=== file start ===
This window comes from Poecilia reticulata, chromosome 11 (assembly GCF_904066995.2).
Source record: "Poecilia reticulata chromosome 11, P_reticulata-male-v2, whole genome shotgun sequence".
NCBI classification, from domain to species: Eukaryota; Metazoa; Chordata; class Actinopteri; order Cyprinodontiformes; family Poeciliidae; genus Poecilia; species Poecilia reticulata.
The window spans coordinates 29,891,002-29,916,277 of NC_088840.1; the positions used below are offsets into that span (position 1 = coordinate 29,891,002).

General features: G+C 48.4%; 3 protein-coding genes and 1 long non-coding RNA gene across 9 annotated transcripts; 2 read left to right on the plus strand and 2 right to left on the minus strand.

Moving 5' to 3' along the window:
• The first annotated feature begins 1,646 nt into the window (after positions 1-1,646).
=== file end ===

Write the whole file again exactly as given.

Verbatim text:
This window comes from Poecilia reticulata, chromosome 11 (assembly GCF_904066995.2).
Source record: "Poecilia reticulata chromosome 11, P_reticulata-male-v2, whole genome shotgun sequence".
NCBI classification, from domain to species: Eukaryota; Metazoa; Chordata; class Actinopteri; order Cyprinodontiformes; family Poeciliidae; genus Poecilia; species Poecilia reticulata.
The window spans coordinates 29,891,002-29,916,277 of NC_088840.1; the positions used below are offsets into that span (position 1 = coordinate 29,891,002).

General features: G+C 48.4%; 3 protein-coding genes and 1 long non-coding RNA gene across 9 annotated transcripts; 2 read left to right on the plus strand and 2 right to left on the minus strand.

Moving 5' to 3' along the window:
• The first annotated feature begins 1,646 nt into the window (after positions 1-1,646).